Experience a challenging and artistic runner like no other!
Rolling Sky Review
Reviewed by: David Galvin
Avg. Rating: ( Player Ratings - Avg. Rating out of 5) Rate Edit
DFG Exclusive Review Summary
- Beautiful visuals.
- Fantastic soundtrack.
- Simple and responsive controls.
- Rich in content and challenge.
- It might get frustrating.
- Movement feels restrictive.
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Beauty is in the Palm of Your Hand
How does it feel to capture lightning in a bottle? How would it look to illuminate your home with a rainbow? How does one properly describe Rolling Sky? The answers can never truly be put into words, but with the last item on that list, we can at least try. Rolling Sky can only be called an experience that's small enough to fit into your pocket, yet large enough to keep you enthralled for hours on end.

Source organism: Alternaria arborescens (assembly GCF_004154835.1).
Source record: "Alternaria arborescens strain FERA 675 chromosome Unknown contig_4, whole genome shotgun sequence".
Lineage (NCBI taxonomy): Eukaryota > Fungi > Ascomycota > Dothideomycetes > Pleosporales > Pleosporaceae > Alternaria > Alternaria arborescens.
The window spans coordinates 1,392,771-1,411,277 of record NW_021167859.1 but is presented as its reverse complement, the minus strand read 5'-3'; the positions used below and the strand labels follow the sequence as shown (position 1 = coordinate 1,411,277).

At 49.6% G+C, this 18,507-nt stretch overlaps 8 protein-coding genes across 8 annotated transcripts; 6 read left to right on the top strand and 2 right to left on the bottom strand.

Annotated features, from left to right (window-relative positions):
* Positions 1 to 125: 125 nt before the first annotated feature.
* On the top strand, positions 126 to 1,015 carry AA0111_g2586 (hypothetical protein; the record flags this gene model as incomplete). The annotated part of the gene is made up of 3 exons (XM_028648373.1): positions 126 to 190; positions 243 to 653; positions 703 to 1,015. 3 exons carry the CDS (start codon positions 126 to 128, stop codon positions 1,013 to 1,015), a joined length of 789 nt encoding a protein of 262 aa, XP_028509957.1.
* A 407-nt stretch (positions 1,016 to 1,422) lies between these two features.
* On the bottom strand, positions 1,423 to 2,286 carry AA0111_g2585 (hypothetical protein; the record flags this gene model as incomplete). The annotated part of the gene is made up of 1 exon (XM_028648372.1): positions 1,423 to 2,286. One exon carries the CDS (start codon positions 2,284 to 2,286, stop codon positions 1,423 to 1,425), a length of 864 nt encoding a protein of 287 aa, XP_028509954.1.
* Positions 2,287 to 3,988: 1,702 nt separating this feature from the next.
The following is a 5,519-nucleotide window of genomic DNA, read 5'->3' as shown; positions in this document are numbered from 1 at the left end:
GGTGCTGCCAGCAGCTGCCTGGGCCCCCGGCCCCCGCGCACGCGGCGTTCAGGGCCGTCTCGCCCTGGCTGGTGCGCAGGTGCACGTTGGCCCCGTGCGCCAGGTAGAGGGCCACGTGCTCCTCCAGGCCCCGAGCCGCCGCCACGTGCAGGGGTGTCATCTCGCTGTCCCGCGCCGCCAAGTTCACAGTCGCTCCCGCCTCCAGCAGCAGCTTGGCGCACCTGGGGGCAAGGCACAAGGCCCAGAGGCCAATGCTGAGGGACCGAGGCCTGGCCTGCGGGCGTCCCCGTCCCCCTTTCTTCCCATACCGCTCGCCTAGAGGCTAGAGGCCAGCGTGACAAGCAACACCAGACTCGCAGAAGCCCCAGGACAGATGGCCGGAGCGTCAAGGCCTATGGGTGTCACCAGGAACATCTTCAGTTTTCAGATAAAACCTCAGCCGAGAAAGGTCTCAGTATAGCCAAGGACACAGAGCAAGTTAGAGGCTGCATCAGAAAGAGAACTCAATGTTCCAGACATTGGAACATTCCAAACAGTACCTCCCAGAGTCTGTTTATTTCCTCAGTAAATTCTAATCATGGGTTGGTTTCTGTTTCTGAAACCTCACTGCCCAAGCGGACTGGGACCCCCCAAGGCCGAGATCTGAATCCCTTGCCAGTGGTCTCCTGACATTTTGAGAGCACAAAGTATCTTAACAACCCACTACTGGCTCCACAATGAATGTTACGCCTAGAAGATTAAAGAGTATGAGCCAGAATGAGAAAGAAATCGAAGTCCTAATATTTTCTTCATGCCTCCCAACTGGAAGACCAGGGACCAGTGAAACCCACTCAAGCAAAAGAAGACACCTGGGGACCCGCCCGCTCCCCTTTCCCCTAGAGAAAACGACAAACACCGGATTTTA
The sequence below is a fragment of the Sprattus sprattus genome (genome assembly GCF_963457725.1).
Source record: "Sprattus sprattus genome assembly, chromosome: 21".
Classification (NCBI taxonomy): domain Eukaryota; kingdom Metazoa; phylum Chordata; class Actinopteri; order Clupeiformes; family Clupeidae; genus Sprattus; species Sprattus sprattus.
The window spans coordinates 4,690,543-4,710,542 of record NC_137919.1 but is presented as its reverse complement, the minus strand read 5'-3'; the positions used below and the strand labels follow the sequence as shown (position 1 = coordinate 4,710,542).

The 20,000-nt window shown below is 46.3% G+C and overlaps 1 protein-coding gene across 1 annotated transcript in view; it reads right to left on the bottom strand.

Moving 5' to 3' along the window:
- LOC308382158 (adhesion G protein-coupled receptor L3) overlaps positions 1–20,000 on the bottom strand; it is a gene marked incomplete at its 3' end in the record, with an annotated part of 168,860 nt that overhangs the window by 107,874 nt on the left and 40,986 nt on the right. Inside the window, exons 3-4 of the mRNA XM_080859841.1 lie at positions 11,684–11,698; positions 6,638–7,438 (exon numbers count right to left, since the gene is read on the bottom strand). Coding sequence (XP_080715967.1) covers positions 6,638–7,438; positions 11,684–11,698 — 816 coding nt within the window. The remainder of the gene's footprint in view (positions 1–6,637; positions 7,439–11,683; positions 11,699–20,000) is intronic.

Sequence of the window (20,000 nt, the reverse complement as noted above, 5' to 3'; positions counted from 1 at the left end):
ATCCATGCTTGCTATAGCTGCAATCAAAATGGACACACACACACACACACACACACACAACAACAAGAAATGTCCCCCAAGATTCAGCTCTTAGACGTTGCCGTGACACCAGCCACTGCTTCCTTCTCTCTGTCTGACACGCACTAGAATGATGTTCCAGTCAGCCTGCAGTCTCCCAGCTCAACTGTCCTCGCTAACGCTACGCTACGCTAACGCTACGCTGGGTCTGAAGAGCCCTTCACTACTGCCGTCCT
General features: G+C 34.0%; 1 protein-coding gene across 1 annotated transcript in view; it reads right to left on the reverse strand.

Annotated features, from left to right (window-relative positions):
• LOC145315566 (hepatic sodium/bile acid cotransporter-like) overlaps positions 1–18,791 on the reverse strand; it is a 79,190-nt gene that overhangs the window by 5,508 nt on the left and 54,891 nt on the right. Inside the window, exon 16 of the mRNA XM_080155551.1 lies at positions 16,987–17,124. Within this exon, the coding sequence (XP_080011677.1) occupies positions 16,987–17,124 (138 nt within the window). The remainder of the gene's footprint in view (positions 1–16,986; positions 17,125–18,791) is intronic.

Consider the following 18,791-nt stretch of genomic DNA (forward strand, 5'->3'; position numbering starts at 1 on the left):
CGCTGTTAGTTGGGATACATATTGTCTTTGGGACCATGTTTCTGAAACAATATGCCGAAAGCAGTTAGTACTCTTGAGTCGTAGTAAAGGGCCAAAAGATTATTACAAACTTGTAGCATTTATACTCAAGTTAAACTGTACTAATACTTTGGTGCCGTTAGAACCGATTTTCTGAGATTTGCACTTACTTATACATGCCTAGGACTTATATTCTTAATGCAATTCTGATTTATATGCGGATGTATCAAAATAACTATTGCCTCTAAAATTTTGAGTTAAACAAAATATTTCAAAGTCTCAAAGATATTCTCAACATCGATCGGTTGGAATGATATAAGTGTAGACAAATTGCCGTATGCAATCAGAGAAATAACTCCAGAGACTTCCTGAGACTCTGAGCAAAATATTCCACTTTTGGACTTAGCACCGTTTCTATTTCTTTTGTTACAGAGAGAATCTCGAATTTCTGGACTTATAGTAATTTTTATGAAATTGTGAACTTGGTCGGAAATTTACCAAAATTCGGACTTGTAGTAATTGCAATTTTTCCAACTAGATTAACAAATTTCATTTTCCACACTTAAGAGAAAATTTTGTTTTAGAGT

Every Journey Begins with a Spin
The goal of Rolling Sky is as simple as it gets: just guide your sphere to the end and you win. However, you'll quickly learn that getting there is easier said than done.
Nothing Else Like It
Mobile games don't normally lend themselves to artistic merit, but Rolling Sky just might change your mind. Challenging gameplay awaits those curious enough to seek it out, but so do many gorgeous surreal worlds on top of a soothing soundtrack. If you're up for something completely unexpected, then download this game now!
Rolling Sky Review
- Review by David Galvin
Dave Galvin is a freelance writer and avid gamer. Somehow, he managed to find a way to combine the two passions.